How should the psychologist prepare for an evaluation of someone who is deaf-blind?
Psychologists must be aware of many special concerns when evaluating a student who is deaf-blind. It may take extra time for the psychologist to get to know the student and for the student to feel comfortable with the psychologist, especially if the student is young or has other severe disabilities. Often, there are preferred ways to approach the student: a touch cue, name sign, tactual sign, auditory cue, or other signals when being introduced. The presence of a person familiar to the student may be required to help the psychologist establish initial rapport. Usually, communicating with the student is the major concern. For students who use sign language, an interpreter is required for all evaluation activities. Misunderstanding is likely, even with a good interpreter, so caution should be taken to check for comprehension before moving on or making assumptions. Some students who are deaf-blind use augmentative communication devices, such as picture boards, communication booklets, or electronic systems. The device must be available during structured learning activities, and also during natural routines so that the psychologist may observe its functionality and its limitations. Braille users may require adapted assessment materials and perhaps special equipment (e.g., brailler, speech synthesizer) when performing psychoeducational tasks. Many students who are deaf-blind use very basic forms of communication, such as gestures, vocalizations, physical reactions, and direct behaviors. Rather than viewing these forms of communication as “barriers” to assessment, it is important for the evaluator to understand and describe them in terms of their functions and useful qualities.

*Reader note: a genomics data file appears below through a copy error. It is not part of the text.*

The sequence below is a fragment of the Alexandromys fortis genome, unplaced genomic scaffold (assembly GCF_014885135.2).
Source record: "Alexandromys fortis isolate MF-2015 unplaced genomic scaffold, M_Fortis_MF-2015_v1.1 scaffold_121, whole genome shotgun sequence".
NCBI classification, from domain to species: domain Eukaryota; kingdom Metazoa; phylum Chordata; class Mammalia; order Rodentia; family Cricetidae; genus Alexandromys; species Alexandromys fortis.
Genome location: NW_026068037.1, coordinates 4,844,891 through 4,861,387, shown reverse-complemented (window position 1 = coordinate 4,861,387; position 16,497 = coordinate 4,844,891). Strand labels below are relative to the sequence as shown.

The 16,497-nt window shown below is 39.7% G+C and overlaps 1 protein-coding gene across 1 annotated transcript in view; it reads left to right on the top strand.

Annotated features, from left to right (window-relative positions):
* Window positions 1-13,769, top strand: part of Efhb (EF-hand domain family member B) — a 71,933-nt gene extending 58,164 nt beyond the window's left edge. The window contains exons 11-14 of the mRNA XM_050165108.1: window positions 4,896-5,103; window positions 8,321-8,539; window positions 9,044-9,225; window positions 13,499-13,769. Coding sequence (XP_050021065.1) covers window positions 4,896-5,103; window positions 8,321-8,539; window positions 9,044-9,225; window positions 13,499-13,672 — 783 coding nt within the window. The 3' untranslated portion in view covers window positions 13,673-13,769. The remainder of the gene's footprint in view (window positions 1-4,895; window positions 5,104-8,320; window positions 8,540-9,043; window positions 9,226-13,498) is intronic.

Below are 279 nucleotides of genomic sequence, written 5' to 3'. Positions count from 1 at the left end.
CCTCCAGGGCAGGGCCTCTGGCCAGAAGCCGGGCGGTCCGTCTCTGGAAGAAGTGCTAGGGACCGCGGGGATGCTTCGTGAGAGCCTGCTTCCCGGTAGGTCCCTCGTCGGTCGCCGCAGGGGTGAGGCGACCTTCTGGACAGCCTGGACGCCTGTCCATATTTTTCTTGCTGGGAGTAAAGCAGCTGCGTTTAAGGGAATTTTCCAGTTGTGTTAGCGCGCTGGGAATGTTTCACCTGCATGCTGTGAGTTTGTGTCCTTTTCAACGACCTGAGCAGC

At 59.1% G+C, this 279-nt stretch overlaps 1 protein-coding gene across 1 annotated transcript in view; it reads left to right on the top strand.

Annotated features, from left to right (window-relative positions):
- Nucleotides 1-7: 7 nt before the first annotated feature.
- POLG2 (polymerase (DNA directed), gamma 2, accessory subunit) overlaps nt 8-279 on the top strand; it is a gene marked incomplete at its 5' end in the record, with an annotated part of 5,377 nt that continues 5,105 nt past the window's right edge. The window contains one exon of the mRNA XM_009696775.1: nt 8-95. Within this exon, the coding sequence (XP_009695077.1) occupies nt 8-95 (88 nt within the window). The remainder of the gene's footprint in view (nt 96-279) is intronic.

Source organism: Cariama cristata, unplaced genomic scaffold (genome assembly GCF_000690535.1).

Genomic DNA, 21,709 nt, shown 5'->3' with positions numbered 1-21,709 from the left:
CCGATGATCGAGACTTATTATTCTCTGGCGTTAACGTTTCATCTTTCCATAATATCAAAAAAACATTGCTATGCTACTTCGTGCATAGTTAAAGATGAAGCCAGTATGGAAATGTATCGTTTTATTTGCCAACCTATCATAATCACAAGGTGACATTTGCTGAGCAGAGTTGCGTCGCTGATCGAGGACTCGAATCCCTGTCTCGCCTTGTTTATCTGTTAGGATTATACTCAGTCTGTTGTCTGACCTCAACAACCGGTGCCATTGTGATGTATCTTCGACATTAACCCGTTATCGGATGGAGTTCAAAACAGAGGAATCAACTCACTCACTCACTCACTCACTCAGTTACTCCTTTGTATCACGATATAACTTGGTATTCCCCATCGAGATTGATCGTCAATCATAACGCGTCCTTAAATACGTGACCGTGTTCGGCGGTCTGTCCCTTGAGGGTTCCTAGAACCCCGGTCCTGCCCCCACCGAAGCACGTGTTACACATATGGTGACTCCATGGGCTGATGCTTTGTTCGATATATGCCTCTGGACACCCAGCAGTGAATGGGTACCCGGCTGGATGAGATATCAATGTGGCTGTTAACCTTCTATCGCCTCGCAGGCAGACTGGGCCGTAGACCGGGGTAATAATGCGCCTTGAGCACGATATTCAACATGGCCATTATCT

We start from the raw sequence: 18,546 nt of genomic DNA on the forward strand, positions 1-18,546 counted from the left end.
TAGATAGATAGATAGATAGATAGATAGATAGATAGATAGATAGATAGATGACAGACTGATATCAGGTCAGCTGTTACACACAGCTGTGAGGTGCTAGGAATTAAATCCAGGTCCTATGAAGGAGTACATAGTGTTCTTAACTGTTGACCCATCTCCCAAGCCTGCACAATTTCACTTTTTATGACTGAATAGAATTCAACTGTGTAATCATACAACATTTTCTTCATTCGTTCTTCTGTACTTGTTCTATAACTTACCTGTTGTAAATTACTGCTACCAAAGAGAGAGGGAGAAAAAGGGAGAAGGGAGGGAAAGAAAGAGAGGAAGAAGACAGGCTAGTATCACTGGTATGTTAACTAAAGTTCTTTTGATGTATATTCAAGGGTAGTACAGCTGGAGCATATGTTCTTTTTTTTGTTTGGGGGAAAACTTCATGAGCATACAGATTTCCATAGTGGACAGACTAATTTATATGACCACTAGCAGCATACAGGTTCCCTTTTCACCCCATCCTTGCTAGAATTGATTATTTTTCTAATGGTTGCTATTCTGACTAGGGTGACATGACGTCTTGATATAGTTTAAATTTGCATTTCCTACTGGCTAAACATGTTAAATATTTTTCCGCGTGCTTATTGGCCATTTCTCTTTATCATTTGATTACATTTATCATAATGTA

Psychologists should understand that the use of standard tests may not be appropriate when evaluating a student who is deaf-blind. If the psychologist engages the student in testing, special considerations may be required. In structured
learning tasks, for example, lighting conditions can affect a student’s level of fatigue, motivation, or ability to perform. Some students work better in well-lit rooms whereas others work effectively in dimmer settings. Similarly, it is important to know about the student’s field of vision, the optimal positioning for desk-top activities, preferences in contrast and back ground (e.g., white letters on black paper), desirable size of photos or letters, and the optimal distance for presenting test materials. All necessary assistive devices need to be available. If the student uses hearing aids, they should be turned on and properly adjusted. The psychologist should also be aware that back ground noises can be very
distracting. Glasses or contact lenses should be worn, and a magnifier present if the student uses one in school. Even if recent hearing and eye reports are available, the psychologist should carefully observe how the student’s sensory impairments actually affect attention, motivation, organization, and task performance in the context of learning and social activities. Because visual and auditory perception demand extraordinary attentional efforts of students who are deaf-blind, they are prone to fatigue. A work session may need to be divided into shorter segments. Some students may exhibit behaviors that interfere with the performance of learning tasks or natural routines. These may include repetitive or excess behaviors, short attention span, self-injurious behavior, high activity level, disinterest in others, and aggressive behavior. Psychologists should consider what functions these behaviors might serve, especially for those whose communication forms and skills are basic.